Admittedly, News and Tech's advertising base is people selling print products. And its columnist Marc Wilson, reporting on a Borrell Associates survey, noted that a "panel of industry experts" -- this column was about Yellow Pages, so I don't know what industry this is -- 21 percent said "fewer than 100 daily newspapers in North America will exist in print form" within three to five years, and 63 percent in total said that would happen in 20 years or longer. It's hard to know what to do with that -- does that mean "exist in print form every day" or "exist  in any print form at all," and also hard to know if that the people answering knew that means 1,300 out of the 1,400 or so daily newspapers in the United States and Canada, taking the typical American position that Mexico is not part of North America -- but even admit N&T's upbeat attitude, the views of the Minneapolis publisher editor that in more than five years, the Star Tribune might be a Sunday print product with daily digital news -- well, it makes you wonder if Moozakis is, probably like me, just a person who still loves printed newspapers even as the country says, go fish.

A final word on layoffs. We journalists and our amen corner -- academics, goo-goo advocates, and dyed-in-the-wool readers -- tend to believe that cuts in editorial staffing will inevitably lead to less readership and thus less advertising. But advertisers have always used tons of media that don't involve editorial staffing, and readers complain about reading wire stories they've already seen on TV or the Web -- i.e., big stories -- not about wire stories that didn't make the top of Google News; they complain about a paucity of local news, but don't really care if the local news was written by the local antiques dealer. There's probably a relationship there between news and advertising, but if it were as strong as we think, news departments wouldn't have to deal with continual staffing cuts. People generally just want to read something they haven't read before.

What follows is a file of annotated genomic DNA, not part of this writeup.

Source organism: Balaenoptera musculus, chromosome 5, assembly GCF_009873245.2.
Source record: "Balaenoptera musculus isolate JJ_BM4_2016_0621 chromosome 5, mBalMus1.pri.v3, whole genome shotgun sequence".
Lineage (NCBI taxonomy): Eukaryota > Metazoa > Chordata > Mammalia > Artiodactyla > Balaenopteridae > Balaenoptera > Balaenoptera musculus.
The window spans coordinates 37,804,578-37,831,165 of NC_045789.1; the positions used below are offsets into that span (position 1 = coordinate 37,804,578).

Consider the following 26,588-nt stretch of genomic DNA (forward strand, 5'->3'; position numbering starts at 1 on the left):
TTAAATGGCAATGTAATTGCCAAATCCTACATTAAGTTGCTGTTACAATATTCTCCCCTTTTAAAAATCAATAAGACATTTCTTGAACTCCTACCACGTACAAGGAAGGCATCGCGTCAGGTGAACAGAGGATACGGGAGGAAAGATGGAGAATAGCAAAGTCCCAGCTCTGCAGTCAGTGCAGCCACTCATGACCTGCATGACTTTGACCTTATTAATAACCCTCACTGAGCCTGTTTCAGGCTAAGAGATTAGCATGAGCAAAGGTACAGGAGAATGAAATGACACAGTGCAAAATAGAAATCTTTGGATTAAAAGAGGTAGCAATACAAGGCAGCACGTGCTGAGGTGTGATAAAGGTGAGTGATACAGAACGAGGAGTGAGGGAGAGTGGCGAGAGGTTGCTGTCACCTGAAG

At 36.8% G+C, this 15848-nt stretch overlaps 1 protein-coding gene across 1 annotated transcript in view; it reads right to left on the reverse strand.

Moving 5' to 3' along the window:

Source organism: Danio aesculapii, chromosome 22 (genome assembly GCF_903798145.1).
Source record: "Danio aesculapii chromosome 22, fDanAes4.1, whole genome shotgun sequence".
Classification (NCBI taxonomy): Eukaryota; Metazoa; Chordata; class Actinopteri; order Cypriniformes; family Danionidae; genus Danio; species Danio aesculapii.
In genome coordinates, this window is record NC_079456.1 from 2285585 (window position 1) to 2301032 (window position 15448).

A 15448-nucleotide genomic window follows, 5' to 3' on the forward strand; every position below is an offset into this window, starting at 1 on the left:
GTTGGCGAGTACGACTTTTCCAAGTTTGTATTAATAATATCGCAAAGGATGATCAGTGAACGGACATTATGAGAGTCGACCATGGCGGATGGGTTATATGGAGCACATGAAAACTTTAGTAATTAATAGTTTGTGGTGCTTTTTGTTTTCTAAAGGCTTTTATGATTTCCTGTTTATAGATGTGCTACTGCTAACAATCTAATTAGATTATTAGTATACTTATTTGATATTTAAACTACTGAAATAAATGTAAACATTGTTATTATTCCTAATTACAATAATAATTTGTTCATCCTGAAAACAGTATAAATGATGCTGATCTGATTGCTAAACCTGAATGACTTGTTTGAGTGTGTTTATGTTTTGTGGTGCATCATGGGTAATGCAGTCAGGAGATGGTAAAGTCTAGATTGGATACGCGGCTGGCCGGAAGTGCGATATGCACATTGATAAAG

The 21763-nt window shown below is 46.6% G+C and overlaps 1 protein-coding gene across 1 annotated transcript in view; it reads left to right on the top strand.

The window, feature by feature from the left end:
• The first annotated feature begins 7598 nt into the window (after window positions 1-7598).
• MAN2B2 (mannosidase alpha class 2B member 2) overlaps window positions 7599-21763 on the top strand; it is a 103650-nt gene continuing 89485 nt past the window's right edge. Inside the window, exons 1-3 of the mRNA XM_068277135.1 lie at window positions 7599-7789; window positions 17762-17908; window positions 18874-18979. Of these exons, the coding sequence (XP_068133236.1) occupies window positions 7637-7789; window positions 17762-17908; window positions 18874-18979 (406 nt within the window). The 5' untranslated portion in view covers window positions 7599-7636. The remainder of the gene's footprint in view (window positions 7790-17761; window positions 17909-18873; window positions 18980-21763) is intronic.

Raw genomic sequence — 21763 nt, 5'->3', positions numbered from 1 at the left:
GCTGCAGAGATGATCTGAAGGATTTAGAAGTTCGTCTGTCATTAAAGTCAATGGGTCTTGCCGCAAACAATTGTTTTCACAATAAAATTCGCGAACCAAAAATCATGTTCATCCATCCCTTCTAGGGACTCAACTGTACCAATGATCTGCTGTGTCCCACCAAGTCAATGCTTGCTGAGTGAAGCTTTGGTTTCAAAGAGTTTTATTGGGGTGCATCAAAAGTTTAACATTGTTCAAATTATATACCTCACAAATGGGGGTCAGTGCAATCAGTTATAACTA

ADDED NOTE: Thanks to Vince Tuss for correcting the title of the Minneapolis executive quoted.


Anonymous said...

Thinking about the declines in print circulation in the U.S. and the apparent health of many overseas print products raised this question: How is distribution different?

Is it that people buy more papers off the rack because they are out on foot more? Is is that the papers are distributed by employees, not contractors? Do people pay more for online services so the cost of a newspaper is still competitive?

Maybe I read the wrong sites, but I don't think I've seen much about how successful print papers are distributed outside the U.S. It's as though everyone in news is convinced that what's in the paper sells it, and they expect news to sell the paper and admit that ads may well sell the paper. But maybe the way the paper is sold sells the paper.

Barbara Phillips Long

rknil said...

Wait. I thought page design was supposed to bring readers running. They were supposed to drop their cereal bowls in the morning. None of that happened?

Seriously, these astonishments at the failings of newspapers lost their impact a while ago. Newsrooms destroyed themselves from within, to be blunt. We've covered this already.

As soon as newspapers stopped trying to focus on relevant things -- content, balance, not screwing up basic things on a daily basis, etc. -- they became irrelevant.